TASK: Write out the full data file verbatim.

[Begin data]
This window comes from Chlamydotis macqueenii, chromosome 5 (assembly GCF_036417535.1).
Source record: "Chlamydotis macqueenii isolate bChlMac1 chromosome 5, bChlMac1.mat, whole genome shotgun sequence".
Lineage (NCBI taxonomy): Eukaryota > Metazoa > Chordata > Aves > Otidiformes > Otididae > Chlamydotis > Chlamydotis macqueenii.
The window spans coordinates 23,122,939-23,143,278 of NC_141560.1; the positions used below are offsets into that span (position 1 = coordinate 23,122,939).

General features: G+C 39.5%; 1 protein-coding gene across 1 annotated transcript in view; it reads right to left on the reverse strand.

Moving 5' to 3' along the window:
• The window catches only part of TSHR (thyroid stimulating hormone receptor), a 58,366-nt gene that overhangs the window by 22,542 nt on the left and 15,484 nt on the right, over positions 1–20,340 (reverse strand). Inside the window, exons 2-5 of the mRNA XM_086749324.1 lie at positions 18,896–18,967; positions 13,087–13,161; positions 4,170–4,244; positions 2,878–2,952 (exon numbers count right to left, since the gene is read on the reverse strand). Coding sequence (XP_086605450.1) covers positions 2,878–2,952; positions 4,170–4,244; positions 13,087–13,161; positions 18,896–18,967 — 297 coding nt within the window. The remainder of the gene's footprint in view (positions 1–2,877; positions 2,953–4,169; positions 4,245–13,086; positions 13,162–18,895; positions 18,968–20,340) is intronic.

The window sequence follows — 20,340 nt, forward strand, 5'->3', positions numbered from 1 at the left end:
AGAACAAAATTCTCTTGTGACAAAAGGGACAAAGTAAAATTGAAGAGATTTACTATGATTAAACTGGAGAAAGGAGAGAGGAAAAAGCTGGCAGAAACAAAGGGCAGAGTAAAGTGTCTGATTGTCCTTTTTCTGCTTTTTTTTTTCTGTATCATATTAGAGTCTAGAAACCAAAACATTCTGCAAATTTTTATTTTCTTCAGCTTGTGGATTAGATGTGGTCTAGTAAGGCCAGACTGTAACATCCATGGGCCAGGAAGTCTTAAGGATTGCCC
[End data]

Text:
This window comes from Chlamydotis macqueenii, chromosome 5 (assembly GCF_036417535.1).
Source record: "Chlamydotis macqueenii isolate bChlMac1 chromosome 5, bChlMac1.mat, whole genome shotgun sequence".
Lineage (NCBI taxonomy): Eukaryota > Metazoa > Chordata > Aves > Otidiformes > Otididae > Chlamydotis > Chlamydotis macqueenii.
The window spans coordinates 23,122,939-23,143,278 of NC_141560.1; the positions used below are offsets into that span (position 1 = coordinate 23,122,939).

General features: G+C 39.5%; 1 protein-coding gene across 1 annotated transcript in view; it reads right to left on the reverse strand.

Moving 5' to 3' along the window:
• The window catches only part of TSHR (thyroid stimulating hormone receptor), a 58,366-nt gene that overhangs the window by 22,542 nt on the left and 15,484 nt on the right, over positions 1–20,340 (reverse strand). Inside the window, exons 2-5 of the mRNA XM_086749324.1 lie at positions 18,896–18,967; positions 13,087–13,161; positions 4,170–4,244; positions 2,878–2,952 (exon numbers count right to left, since the gene is read on the reverse strand). Coding sequence (XP_086605450.1) covers positions 2,878–2,952; positions 4,170–4,244; positions 13,087–13,161; positions 18,896–18,967 — 297 coding nt within the window. The remainder of the gene's footprint in view (positions 1–2,877; positions 2,953–4,169; positions 4,245–13,086; positions 13,162–18,895; positions 18,968–20,340) is intronic.

The window sequence follows — 20,340 nt, forward strand, 5'->3', positions numbered from 1 at the left end:
AGAACAAAATTCTCTTGTGACAAAAGGGACAAAGTAAAATTGAAGAGATTTACTATGATTAAACTGGAGAAAGGAGAGAGGAAAAAGCTGGCAGAAACAAAGGGCAGAGTAAAGTGTCTGATTGTCCTTTTTCTGCTTTTTTTTTTCTGTATCATATTAGAGTCTAGAAACCAAAACATTCTGCAAATTTTTATTTTCTTCAGCTTGTGGATTAGATGTGGTCTAGTAAGGCCAGACTGTAACATCCATGGGCCAGGAAGTCTTAAGGATTGCCC